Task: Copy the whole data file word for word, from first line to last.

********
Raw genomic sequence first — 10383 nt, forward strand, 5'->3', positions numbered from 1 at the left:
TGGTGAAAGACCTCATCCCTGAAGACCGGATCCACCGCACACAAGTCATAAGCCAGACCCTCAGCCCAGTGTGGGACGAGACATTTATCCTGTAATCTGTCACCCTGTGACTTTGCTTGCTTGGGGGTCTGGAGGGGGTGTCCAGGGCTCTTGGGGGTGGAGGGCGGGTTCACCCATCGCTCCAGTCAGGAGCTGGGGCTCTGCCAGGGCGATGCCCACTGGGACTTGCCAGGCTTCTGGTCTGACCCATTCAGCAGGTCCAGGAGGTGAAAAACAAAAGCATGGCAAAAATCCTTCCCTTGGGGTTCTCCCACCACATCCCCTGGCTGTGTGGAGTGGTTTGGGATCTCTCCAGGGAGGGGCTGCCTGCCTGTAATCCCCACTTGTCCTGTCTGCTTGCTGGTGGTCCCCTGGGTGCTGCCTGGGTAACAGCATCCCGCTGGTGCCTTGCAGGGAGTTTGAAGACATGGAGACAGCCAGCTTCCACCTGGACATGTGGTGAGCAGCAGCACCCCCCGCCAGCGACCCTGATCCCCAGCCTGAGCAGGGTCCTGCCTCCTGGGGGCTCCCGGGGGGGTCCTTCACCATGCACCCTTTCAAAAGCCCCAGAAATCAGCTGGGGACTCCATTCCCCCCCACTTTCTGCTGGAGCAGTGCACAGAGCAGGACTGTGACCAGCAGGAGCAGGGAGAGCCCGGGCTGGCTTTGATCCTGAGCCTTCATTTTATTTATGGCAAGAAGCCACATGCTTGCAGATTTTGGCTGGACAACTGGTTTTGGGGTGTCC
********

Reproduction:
Raw genomic sequence first — 10383 nt, forward strand, 5'->3', positions numbered from 1 at the left:
TGGTGAAAGACCTCATCCCTGAAGACCGGATCCACCGCACACAAGTCATAAGCCAGACCCTCAGCCCAGTGTGGGACGAGACATTTATCCTGTAATCTGTCACCCTGTGACTTTGCTTGCTTGGGGGTCTGGAGGGGGTGTCCAGGGCTCTTGGGGGTGGAGGGCGGGTTCACCCATCGCTCCAGTCAGGAGCTGGGGCTCTGCCAGGGCGATGCCCACTGGGACTTGCCAGGCTTCTGGTCTGACCCATTCAGCAGGTCCAGGAGGTGAAAAACAAAAGCATGGCAAAAATCCTTCCCTTGGGGTTCTCCCACCACATCCCCTGGCTGTGTGGAGTGGTTTGGGATCTCTCCAGGGAGGGGCTGCCTGCCTGTAATCCCCACTTGTCCTGTCTGCTTGCTGGTGGTCCCCTGGGTGCTGCCTGGGTAACAGCATCCCGCTGGTGCCTTGCAGGGAGTTTGAAGACATGGAGACAGCCAGCTTCCACCTGGACATGTGGTGAGCAGCAGCACCCCCCGCCAGCGACCCTGATCCCCAGCCTGAGCAGGGTCCTGCCTCCTGGGGGCTCCCGGGGGGGTCCTTCACCATGCACCCTTTCAAAAGCCCCAGAAATCAGCTGGGGACTCCATTCCCCCCCACTTTCTGCTGGAGCAGTGCACAGAGCAGGACTGTGACCAGCAGGAGCAGGGAGAGCCCGGGCTGGCTTTGATCCTGAGCCTTCATTTTATTTATGGCAAGAAGCCACATGCTTGCAGATTTTGGCTGGACAACTGGTTTTGGGGTGTCC